With only six states across the U.S. currently legally recognizing gay marriages, Connecticut, the District of Columbia, Iowa, Massachusetts, New Hampshire and Vermont and countless others instating laws prohibiting gay marriages through constitutional amendments, the gay marriage debate proves to be an uphill battle for the gay, lesbian, bisexual, and transgender community of America.
While the arguments against gay marriages are considerably stronger than those for same-sex civil unions and domestic partnerships, since the title of a “marriage” is not accorded to homosexual couples, there are lawmakers and politicians, mainly in states where religion in a governing factor, which similarly view the state-recognition of any same-sex partnership as a negative thing.
Those in support of the gay marriage debate, however, are strong in their belief that denying at least some form of a government-sanctioned domestic partnership to same-sex couples is pure discrimination, and that according to the Equal Protection Clause of the 14th Amendment, no state has the right to deny the protection of the laws to any person, gay or straight, and it’s as simple as that. Or so is the ideal situation.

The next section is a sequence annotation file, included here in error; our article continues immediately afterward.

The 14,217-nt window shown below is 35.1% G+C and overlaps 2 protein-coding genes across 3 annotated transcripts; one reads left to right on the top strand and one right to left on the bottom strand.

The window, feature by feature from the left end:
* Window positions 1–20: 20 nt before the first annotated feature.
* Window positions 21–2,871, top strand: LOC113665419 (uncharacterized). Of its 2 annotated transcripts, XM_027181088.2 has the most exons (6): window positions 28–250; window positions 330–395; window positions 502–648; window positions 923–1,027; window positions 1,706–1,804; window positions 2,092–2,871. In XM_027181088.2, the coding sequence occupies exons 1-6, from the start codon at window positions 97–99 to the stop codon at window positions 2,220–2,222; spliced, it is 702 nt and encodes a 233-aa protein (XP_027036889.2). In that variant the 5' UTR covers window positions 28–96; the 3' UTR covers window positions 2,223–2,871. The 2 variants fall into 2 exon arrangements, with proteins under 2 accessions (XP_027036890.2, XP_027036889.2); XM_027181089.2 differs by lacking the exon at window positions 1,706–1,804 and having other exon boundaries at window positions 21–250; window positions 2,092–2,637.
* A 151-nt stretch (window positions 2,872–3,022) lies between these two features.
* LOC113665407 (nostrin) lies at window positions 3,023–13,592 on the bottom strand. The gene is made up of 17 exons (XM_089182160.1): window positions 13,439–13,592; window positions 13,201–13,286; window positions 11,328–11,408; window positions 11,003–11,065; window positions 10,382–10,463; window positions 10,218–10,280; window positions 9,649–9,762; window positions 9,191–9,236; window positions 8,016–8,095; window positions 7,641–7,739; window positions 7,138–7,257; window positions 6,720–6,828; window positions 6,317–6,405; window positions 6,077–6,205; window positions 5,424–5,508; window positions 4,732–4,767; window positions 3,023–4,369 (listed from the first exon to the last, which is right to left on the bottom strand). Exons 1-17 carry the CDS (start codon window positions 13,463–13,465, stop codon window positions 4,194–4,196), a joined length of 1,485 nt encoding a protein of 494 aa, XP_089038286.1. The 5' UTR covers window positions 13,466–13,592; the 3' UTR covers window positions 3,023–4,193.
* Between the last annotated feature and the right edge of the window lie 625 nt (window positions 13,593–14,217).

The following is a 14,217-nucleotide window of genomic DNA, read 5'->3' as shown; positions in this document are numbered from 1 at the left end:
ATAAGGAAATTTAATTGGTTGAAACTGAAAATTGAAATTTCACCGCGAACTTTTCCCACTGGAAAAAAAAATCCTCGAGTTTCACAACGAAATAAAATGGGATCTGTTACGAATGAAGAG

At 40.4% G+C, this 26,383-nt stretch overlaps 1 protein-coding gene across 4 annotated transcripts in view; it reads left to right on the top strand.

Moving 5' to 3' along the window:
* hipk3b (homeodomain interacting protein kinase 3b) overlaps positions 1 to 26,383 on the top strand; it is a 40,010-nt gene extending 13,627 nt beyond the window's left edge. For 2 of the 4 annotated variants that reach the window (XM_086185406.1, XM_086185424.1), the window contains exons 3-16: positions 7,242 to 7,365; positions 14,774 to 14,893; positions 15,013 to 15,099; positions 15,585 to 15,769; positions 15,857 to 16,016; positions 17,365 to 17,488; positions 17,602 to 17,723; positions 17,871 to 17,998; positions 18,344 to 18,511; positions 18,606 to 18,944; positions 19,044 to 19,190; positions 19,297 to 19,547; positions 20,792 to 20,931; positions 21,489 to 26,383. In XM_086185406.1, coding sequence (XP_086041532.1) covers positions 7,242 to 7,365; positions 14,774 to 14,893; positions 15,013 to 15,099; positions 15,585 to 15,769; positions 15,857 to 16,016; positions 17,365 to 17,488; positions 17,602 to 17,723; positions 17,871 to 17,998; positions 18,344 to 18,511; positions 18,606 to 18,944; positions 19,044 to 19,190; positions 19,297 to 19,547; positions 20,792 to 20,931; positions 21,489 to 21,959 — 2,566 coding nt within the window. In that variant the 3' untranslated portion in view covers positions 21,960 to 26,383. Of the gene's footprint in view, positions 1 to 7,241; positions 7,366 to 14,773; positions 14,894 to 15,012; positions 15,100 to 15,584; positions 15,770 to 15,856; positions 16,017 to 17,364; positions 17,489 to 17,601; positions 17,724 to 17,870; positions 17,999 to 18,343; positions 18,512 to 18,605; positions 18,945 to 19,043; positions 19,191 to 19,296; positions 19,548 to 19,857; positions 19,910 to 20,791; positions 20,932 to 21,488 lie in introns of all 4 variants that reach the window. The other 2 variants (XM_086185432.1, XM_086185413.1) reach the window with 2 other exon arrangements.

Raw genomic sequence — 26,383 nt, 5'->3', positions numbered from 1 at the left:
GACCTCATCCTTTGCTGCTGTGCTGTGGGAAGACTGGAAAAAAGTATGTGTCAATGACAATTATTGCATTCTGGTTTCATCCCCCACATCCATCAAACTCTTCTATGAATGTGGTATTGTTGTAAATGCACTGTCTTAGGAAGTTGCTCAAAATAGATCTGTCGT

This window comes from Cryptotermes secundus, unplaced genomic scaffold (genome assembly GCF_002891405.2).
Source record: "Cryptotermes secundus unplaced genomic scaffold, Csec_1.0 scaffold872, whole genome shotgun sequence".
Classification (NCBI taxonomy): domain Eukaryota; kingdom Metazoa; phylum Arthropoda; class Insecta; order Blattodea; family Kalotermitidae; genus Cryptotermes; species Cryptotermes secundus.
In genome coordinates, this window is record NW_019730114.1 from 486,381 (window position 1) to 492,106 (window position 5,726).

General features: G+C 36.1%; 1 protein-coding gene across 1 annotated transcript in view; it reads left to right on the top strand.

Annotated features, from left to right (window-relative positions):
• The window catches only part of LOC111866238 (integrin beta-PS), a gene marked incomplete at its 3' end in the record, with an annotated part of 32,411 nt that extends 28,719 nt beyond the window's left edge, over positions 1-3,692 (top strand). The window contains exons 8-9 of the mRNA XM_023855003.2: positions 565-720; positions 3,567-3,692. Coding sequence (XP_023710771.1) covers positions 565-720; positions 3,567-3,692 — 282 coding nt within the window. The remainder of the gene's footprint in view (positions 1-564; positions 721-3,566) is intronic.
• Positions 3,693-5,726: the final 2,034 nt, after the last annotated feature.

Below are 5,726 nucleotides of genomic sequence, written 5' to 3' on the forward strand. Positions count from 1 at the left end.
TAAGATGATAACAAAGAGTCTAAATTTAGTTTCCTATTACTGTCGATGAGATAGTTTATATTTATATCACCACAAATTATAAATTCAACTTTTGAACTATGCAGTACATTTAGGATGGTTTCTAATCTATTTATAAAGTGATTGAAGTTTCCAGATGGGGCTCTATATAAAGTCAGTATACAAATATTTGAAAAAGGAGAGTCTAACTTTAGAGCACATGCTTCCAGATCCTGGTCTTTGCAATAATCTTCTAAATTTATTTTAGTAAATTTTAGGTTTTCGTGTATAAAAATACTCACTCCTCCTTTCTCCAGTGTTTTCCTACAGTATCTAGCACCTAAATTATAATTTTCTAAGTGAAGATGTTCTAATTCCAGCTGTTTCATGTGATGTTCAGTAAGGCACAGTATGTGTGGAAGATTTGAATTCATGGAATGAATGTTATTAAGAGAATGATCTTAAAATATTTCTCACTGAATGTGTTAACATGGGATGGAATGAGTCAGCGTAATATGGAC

Of course, things have proven to be quite far from simple when it comes to the gay marriage debate and the question of whether gay marriages can simply be replaced with civil unions. Even though a marriage is technically considered a civil union, civil unions are somehow not considered “real” marriages in today’s society, and so, civil unions have become the less extreme comprise of the gay marriage debate between supporters and opponents of gay marriages.
On one hand, they provide nearly- or exactly, depending on the state- equal protections, rights, and benefits as legal marriages between a man and a woman, and on the other hand, they appease those which claim that the sanctity of marriage is somehow destroyed by offering two men or two women the right to legally proclaim their devotion for each.
And so, for the states which seem to have an overwhelming disapproval of the gay marriage debate on all fronts, civil unions prove to be a more feasible alternative to marriage, and one which, essentially, is better than no alternative at all.